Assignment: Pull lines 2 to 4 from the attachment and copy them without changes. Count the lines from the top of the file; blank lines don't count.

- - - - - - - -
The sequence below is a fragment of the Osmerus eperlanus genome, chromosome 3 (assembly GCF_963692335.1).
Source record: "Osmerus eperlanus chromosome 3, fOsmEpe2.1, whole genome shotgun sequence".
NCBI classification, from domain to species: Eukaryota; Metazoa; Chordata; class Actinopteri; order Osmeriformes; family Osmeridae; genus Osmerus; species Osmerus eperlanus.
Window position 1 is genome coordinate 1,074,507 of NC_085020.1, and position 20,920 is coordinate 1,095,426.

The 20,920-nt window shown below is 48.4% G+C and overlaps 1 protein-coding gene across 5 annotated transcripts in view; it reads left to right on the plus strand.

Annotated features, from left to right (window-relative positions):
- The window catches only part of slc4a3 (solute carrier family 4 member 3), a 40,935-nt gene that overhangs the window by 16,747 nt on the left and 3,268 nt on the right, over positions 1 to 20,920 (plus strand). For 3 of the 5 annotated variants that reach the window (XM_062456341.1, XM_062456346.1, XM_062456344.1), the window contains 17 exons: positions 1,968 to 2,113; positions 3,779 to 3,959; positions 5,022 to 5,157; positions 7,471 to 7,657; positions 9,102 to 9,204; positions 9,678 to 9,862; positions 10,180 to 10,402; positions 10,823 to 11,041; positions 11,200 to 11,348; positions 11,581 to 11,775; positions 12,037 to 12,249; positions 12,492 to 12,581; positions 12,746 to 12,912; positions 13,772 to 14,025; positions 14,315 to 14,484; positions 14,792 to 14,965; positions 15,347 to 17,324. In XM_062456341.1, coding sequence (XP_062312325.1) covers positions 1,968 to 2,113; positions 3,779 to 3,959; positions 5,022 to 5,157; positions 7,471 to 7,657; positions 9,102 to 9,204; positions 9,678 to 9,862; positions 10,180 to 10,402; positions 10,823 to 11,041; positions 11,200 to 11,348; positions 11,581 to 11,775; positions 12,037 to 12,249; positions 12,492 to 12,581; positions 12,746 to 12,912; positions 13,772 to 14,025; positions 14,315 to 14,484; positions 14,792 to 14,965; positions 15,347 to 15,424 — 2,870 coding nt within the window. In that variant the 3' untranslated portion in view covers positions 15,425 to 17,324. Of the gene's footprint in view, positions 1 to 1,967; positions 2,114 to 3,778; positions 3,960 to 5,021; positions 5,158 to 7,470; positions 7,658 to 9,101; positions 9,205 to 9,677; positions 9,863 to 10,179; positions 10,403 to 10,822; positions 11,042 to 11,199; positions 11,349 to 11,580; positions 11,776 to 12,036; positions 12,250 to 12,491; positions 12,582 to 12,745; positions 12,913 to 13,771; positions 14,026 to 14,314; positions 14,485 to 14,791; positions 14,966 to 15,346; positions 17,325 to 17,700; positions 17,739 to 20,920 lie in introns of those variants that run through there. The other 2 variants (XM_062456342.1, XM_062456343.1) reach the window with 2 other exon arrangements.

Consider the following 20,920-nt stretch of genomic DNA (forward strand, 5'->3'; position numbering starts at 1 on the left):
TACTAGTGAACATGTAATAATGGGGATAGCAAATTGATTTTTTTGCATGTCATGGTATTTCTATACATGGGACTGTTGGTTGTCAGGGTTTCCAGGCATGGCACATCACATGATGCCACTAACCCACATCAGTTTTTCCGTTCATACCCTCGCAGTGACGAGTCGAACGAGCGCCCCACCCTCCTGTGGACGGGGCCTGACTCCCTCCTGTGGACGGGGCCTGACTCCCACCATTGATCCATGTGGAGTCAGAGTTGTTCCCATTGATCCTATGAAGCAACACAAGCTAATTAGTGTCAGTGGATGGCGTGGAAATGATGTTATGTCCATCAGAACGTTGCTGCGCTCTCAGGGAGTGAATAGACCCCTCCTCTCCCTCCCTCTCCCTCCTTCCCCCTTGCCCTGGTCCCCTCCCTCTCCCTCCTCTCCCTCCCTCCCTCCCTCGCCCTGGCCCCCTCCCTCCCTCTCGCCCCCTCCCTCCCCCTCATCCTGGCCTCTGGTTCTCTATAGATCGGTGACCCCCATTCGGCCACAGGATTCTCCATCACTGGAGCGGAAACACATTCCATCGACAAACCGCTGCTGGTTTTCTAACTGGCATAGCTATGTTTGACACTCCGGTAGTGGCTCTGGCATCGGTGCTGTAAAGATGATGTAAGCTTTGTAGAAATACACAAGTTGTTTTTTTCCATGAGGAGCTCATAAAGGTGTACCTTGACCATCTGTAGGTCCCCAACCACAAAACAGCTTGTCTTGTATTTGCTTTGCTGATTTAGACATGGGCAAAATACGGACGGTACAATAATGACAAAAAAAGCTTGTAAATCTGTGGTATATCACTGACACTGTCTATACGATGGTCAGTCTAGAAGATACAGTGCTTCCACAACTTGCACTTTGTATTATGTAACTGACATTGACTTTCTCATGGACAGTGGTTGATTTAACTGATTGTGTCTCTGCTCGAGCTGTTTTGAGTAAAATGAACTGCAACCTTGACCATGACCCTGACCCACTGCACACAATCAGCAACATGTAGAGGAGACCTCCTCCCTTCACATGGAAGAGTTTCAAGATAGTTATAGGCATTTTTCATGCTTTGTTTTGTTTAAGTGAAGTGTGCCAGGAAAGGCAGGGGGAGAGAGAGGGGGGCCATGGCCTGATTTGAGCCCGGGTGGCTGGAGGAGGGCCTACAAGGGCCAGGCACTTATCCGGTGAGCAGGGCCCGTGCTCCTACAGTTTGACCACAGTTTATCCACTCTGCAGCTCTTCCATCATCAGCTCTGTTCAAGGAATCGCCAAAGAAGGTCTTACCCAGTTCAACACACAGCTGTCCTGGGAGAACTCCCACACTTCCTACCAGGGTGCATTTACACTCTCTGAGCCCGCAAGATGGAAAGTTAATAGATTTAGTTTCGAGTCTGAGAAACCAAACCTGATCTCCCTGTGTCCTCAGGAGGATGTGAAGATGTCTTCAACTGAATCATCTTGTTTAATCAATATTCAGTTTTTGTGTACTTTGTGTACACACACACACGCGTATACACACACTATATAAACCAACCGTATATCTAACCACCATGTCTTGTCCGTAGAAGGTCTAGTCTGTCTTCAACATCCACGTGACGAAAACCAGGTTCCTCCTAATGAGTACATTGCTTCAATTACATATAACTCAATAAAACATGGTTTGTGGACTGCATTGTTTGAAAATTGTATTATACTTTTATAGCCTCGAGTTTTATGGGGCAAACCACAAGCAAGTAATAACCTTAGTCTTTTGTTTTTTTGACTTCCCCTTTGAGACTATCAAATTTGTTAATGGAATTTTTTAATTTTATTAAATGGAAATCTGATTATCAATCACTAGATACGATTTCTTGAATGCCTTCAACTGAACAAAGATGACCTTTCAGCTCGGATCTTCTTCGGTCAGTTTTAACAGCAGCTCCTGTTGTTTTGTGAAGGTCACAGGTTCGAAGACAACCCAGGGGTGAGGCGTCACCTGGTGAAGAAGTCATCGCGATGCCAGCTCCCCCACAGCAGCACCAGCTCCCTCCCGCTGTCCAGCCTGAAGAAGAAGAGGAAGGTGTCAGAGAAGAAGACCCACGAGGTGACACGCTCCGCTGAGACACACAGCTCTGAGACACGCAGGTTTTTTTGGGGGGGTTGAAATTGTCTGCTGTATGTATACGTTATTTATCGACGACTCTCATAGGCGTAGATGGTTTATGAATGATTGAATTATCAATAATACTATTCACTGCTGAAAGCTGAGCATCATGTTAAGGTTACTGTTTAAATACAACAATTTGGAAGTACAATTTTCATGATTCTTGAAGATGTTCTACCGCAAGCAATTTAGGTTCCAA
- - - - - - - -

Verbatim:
Source record: "Osmerus eperlanus chromosome 3, fOsmEpe2.1, whole genome shotgun sequence".
NCBI classification, from domain to species: Eukaryota; Metazoa; Chordata; class Actinopteri; order Osmeriformes; family Osmeridae; genus Osmerus; species Osmerus eperlanus.
Window position 1 is genome coordinate 1,074,507 of NC_085020.1, and position 20,920 is coordinate 1,095,426.